SHERMAN, TX - The arctic blast that rolled through Texoma in early February is being called the worst winter storm to hit this area in more that two decades. But is there a reason behind this unusually harsh winter that we're having? And could it happen again? The answers might surprise you.
Extreme weather events. Why do they happen? Where do they come from? What drives the weather? And why has this North Texas winter been so severe?
"I couldn't even tell you, it's Texas."
"It just goes around. It's a cycle."
"I have no idea."
"It's just time we had one."
Meteorologist Tom Miller has been KXII's morning weather man for the last 23 years. He says this year's winter weather is the most extreme that Texoma has experienced in more that two decades.
"In the twenty-three years of forecasting at channel 12 in Texoma, this is probably the longest prolonged period of cold snow and ice that I've ever had to deal with," Miller said.
At 4:30 in the morning on February 1st of this year, a winter weather system moved in to the North Texas area that would literally shut down the entire northern portions of Texas, and freeze Texoma to it's core.
"We had an hour, two hours of sleet which is very unusual and then we had snow on top of that blowing winds gusting up to thiry-five miles an hour, so this was quite some storm," said Miller.
The arctic front parked itself over Texoma and temperatures dropped below freezing for four straight days. Roads became impassable, hundreds of cars got stranded in snowy ditches. School was canceled for four days, and Grayson County was declared a disaster area. And with the last three North Texas winters being considerably more severe than usual, many Texomans are wondering if there's a method to the madness.
"This isn't a random event, but it is one of the most intense one's we've had in the past forty years," said David Baker. Baker is a physics professor at Austin College and has done extensive research on the global climate. He says that the reason for the reason for the unusually harsh can be found in the Pacific Ocean.
"The weather that we've had the last couple of weeks, the cold icy snowy weather is really a result of La Niña," Baker said. "La Niña is a climate system that occurs in the tropical Pacific, but it affects weather worldwide."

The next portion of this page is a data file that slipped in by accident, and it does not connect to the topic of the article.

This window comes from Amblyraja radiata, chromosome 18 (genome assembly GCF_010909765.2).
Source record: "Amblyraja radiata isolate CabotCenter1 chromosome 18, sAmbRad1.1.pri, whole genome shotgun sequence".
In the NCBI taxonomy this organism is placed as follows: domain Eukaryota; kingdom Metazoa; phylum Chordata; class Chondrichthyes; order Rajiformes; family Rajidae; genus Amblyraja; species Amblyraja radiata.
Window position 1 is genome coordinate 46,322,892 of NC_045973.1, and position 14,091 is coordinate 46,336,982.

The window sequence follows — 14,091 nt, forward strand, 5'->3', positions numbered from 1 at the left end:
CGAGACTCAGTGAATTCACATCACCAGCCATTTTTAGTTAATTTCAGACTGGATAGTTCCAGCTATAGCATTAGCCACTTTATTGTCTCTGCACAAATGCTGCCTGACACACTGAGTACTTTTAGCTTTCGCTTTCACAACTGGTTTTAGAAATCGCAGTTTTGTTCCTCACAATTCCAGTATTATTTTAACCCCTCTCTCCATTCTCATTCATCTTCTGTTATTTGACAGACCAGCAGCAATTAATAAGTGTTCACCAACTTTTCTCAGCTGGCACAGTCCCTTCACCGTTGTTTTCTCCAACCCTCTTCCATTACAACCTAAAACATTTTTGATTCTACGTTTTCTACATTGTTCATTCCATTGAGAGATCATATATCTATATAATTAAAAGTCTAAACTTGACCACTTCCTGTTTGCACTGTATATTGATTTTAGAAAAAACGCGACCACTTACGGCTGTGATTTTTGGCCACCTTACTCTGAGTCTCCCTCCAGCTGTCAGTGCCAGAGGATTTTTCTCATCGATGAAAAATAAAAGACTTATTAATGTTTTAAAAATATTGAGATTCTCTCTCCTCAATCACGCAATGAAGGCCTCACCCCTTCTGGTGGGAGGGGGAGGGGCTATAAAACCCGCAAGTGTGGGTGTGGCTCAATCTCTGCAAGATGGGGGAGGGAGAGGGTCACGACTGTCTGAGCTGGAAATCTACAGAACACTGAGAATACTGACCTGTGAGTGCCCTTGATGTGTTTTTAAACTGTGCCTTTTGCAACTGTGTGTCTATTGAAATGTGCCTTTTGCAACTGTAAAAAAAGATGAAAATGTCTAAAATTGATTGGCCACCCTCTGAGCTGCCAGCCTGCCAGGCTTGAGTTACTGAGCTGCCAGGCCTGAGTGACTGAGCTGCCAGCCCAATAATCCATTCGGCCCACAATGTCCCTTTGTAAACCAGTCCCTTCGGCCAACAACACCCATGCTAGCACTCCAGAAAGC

According to Baker, the Pacific ocean is split vertically down the middle with the warmer water on one side, colder water on the other. Every three to seven years, the two sides will slowly switch places and when the warmer side drifts to the east and comes to rest off our Pacific coast, it creates a condition knows as La Niña. The warmer the water, the further south it pushes the jet stream, and Baker says that this time around, La Niña is packing a big punch.
"This particular La Nina is pretty strong and so the jet stream which carries the weather systems with it has dipped further south than normal and with it it's brought the cold arctic air," Baker said.
But some North Texans think that there more to this story.
"Why do you think that Texoma has had such a rough winter this year? I don't know. I think times are changing."
"it's part of global warming. It's getting warmer, so we're going to have more harsh summers, but we're also going to have more harsh winters."
Scientists have not yet been able to make a connection between global warming and the severe weather that we've been experiencing, but that doesn't stop people from believing.
"I think it's just human nature to up-play the event as it has occurred and as you look back on it in memory."
However the question still remains.
"Is this going to be more common in the future? I don't know. With strong La Niñas we could have the jet stream dipping down," Baker said. "So, I don't want to say that we need to prepare ourselves for more of this type of weather, but it is a distinct possibility."